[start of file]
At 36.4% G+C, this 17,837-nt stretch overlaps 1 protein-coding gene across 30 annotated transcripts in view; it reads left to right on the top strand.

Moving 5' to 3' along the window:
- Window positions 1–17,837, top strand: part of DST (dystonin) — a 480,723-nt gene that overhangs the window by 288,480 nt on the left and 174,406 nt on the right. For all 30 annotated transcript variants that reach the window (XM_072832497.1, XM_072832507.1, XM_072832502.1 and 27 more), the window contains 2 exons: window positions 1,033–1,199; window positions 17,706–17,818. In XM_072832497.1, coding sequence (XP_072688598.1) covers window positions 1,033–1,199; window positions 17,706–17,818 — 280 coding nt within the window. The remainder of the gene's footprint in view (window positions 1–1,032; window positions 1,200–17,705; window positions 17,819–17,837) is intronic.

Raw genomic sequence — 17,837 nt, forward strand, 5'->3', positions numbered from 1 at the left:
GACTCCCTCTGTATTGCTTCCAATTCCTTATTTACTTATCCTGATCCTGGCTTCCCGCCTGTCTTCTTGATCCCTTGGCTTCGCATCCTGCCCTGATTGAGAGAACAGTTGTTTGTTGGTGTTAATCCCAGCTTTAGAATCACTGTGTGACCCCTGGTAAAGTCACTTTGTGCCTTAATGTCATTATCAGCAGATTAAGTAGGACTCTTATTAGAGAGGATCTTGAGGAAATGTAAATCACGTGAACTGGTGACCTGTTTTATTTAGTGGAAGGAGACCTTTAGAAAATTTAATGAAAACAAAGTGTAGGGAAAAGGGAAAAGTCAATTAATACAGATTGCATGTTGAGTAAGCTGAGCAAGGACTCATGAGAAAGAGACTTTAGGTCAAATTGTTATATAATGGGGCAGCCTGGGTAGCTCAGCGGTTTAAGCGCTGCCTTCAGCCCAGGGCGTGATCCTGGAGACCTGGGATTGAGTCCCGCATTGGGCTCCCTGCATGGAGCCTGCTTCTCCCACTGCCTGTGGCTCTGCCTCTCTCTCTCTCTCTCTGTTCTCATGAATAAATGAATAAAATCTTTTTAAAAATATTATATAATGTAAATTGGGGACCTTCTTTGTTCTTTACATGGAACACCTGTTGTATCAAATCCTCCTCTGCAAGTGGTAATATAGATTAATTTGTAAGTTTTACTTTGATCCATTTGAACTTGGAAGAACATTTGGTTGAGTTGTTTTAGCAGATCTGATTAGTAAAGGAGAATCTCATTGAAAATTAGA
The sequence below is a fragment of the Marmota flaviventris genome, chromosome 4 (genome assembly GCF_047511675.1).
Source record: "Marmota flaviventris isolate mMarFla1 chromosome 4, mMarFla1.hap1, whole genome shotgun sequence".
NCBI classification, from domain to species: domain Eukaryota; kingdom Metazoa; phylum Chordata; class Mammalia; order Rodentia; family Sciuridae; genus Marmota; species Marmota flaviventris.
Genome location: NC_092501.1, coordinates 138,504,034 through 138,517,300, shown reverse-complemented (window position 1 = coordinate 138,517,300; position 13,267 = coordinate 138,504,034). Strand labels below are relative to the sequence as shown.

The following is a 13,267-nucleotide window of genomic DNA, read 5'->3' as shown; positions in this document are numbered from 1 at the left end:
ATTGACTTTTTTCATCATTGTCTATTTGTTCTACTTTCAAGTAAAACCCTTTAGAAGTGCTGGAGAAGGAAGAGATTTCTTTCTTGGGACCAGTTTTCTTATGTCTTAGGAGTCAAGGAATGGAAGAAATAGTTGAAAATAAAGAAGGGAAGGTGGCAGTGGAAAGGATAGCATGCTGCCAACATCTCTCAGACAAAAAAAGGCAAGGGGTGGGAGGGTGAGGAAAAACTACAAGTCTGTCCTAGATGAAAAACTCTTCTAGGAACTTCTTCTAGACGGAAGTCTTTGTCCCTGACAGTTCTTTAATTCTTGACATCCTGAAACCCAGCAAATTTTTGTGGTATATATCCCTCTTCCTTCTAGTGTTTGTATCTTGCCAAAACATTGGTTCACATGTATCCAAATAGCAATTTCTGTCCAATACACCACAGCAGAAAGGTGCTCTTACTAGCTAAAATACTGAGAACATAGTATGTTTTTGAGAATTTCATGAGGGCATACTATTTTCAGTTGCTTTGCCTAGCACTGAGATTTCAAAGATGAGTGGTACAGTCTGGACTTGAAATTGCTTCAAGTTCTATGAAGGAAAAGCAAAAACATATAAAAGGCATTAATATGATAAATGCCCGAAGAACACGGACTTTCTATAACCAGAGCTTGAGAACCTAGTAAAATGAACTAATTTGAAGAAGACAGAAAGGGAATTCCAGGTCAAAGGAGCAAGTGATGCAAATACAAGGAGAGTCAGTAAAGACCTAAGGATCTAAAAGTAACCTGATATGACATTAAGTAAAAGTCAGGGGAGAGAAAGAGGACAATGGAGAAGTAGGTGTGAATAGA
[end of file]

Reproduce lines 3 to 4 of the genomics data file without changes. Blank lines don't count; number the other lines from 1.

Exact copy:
- Window positions 1–17,837, top strand: part of DST (dystonin) — a 480,723-nt gene that overhangs the window by 288,480 nt on the left and 174,406 nt on the right. For all 30 annotated transcript variants that reach the window (XM_072832497.1, XM_072832507.1, XM_072832502.1 and 27 more), the window contains 2 exons: window positions 1,033–1,199; window positions 17,706–17,818. In XM_072832497.1, coding sequence (XP_072688598.1) covers window positions 1,033–1,199; window positions 17,706–17,818 — 280 coding nt within the window. The remainder of the gene's footprint in view (window positions 1–1,032; window positions 1,200–17,705; window positions 17,819–17,837) is intronic.

Raw genomic sequence — 17,837 nt, forward strand, 5'->3', positions numbered from 1 at the left: